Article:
The Israelites are standing on the east bank of the river Jordan and getting ready to enter the Promised Land. Moshe, close to death, is preparing them for what will lie ahead.
In this week’s parashah he will instruct them on the institutions they will need to build in order to create a civil society with the necessary checks and balance to ensure that justice is both done and seen to be done. It is in this week’s parashah that we read the inimitable words “Justice, justice shall you pursue” (tzedek tzedek tirdof).
The necessary institutions include: (i) a local court system with impartial judges who do not accept bribes, and officials to enforce the courts’ judgements; (ii) a priesthood in Jerusalem that will deal with particularly complex civil and criminal cases, and that will instruct the people in the ways of the Torah; (iii) a King, who must not come from a foreign nation, whose wealth is to be restricted and who must at all times be guided by the divine teachings and laws as recorded in the Torah; and (iv) a prophet who, following the death of Moshe, will act as the ongoing interface between divinity and the Israelite people.
Later in the parashah, Moshe instructs the people in the laws of warfare. In an interesting move, the Torah tells us that there are four situations in which men are exempt from having to join the army that is about to set out for battle. In fact, men in these situations are instructed to return home. They are as follows: (i) a man who has built a new home and not yet dedicated it, lest he die in battle and another man dedicates it; (ii) a man who has planted a vineyard and not yet harvested it, lest he die in battle and another man harvests it; (iii) a man who has betrothed a woman but who has not yet married her, lest he die in battle and another man marries here; and (iv) men who are feeling fearful and faint-hearted, lest they cause the other soldiers to become discouraged.
It seems to me that these are eminently reasonable exemptions. An army needs fighters whose minds are entirely focussed on the task at hand. Any distractions could prove fatal for both a man in battle as well as his comrades. Two of our medieval commentators agree that the house builder, the vine planter and the engaged man ought to be exempted from battle due to their inability to bring their full attention to the battlefield.
The Ramban (Nachmanides) comments that, “The three categories mentioned here involve soldiers who are thinking about their house, their vineyard, or their wife and might end up running away.”
Ibn Ezra writes that, “…someone who has built a new house has no thought for anything but what he must do to get it ready to live in. He will not only flee the battle, he will cause others to flee with him.”
Both the Ramban and Ibn Ezra are concerned about the state of mind of the soldier and what impact his state of mind might have on his fellow soldiers.
Rashi, however, seems to locate his concern in a different place. In his commentary on the verse that instructs a man to return home from the army if he has built a new home and not yet dedicated it… “lest he die in battle and another man dedicate his home instead”, Rashi explains that such a situation would “…torment the soul.” Rabbi Michael Hattin understands Rashi to be arguing, not that the soldier himself would be tormented, but that the population that remains behind, the civilians, would be tormented by the death of a young man in battle, who has just begun the process of building his life i.e. building a home, planting a vineyard or getting engaged.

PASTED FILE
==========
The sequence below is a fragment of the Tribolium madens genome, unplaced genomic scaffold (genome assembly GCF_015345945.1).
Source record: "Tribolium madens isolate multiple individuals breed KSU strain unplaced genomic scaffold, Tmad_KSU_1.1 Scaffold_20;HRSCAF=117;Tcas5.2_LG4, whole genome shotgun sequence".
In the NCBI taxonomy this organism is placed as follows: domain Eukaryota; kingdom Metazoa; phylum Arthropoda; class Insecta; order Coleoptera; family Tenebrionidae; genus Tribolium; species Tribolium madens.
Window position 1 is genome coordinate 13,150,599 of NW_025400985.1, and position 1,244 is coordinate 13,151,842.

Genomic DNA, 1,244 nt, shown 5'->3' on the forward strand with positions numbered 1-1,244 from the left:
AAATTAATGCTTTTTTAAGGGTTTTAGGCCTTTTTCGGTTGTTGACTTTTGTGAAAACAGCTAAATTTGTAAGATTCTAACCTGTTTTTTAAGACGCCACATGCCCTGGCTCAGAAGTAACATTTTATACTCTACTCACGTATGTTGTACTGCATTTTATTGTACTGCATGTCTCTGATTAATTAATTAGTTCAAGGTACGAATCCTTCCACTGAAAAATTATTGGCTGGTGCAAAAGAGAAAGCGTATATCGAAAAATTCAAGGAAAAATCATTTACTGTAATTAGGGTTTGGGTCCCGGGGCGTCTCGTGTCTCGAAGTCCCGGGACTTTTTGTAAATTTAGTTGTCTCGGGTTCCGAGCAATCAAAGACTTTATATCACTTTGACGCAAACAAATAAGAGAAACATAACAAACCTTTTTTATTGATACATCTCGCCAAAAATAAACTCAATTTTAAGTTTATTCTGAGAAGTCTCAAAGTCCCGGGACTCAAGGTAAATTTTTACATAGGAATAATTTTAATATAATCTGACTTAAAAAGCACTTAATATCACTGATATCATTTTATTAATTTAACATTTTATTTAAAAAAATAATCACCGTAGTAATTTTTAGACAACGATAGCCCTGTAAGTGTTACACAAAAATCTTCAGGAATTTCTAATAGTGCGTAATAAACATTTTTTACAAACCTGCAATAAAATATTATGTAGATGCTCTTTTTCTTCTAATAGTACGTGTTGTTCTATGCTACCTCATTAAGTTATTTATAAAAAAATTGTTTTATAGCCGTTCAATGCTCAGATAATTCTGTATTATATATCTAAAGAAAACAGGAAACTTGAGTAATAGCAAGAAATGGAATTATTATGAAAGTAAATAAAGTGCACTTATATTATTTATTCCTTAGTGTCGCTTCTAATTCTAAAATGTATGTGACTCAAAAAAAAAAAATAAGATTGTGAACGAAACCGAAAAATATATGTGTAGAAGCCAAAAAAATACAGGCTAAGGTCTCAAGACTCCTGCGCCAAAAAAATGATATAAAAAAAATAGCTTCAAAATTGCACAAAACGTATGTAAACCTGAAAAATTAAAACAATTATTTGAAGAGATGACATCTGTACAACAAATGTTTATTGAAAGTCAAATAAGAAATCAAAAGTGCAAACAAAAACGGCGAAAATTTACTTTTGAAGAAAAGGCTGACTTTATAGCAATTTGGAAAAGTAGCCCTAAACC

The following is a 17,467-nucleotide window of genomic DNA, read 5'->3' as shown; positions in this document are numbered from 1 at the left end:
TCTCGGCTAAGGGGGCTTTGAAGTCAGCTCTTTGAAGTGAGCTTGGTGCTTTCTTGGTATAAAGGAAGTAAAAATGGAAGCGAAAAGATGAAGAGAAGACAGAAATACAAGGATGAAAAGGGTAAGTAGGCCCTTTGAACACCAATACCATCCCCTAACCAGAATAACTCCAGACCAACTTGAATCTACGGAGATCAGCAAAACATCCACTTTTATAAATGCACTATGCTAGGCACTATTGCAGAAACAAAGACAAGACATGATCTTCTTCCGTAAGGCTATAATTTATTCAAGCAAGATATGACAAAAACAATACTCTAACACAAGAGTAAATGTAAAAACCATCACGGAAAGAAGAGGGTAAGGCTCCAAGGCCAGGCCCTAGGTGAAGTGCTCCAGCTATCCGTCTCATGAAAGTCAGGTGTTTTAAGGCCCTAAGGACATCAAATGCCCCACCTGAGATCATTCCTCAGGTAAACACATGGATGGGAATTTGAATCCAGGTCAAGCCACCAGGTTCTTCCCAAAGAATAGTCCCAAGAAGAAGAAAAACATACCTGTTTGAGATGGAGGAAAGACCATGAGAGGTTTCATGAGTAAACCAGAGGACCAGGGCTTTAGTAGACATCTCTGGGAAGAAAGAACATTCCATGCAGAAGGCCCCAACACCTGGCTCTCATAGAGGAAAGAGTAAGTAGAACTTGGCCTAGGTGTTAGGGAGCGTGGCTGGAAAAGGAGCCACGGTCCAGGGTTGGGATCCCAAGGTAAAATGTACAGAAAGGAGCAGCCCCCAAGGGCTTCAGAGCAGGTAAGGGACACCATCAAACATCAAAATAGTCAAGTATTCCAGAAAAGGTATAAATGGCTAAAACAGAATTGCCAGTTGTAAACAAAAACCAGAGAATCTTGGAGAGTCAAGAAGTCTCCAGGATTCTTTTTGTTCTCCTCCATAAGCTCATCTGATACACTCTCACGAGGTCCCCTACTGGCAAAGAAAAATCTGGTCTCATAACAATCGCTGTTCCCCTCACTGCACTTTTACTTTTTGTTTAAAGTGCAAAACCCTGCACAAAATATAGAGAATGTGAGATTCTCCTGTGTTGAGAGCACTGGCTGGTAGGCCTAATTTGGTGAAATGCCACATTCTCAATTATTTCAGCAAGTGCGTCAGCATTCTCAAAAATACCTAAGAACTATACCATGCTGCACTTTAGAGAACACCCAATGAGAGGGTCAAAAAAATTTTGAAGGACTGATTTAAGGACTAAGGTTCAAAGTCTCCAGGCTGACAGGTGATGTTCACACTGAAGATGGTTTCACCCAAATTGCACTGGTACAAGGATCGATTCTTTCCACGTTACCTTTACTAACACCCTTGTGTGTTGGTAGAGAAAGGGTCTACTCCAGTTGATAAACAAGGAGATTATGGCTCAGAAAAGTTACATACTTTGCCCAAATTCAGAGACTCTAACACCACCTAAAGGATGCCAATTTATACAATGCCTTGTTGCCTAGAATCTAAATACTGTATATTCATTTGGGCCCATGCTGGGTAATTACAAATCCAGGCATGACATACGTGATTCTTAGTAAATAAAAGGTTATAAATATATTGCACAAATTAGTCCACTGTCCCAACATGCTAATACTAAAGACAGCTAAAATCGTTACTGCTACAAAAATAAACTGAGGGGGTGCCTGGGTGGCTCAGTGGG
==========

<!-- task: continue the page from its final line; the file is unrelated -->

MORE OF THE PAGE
Although there is an element of sadness with every death, there is, perhaps, something more painful, more tragic, in seeing a young person die just as they are about to embark on their adult life, just as they have begun to put in place the necessary building blocks of a successful future life.
Rabbi Hattin finds support for Rashi’s unusual interpretation in a seemingly unrelated passage in the book of the prophet Jeremiah. In chapter 29:1-9, Jeremiah, based in Jerusalem, writes a letter to the people who have been exiled from Jerusalem to Babylon towards the beginning of the 6th century BCE. Although the first temple was not destroyed until 586 BCE, there were several waves of exiles to Babylon from approximately 597 BCE onwards. In this letter Jeremiah counsels the people to:
“Build houses and live in them, plant gardens and eat their fruit. Take wives and have sons and daughters, and take wives for your sons and give your daughters in marriage to men and let them have sons and daughters, and multiply there and do not decrease.” (Jeremiah 29:5-6)
Jeremiah is letting the exiles know that they are going to be in Babylon, in exile, for some time. In this letter he sets out the three things that the exiled community needs to do to create a sense of stability and hope for the future: build homes and live in them; plant gardens and eat their fruits; and marry and have children.
It is in order to do these three things that our parashah requires a man to return home rather than risk death in battle. Rashi’s insight would seem to be that in order for a society to flourish and feel secure, homes need to be lived in, vineyards need to be harvested and relationships need to be built. It is not just winning a war that is important. When the army returns home, it is vital that there is a happy, stable and hopeful society for its soldiers to return to.
Rabbi Danny Newman (LBC 2017)
 Devarim 16:20.
 Devarim 20:5.
 See his commentary on parashat Shoftim in: Passages: Text and Transformation in the Parasha. Urim Publications: New York, 2012, pp.337-341.
The views expressed in this D’var Torah do not necessarily reflect the position of Leo Baeck College.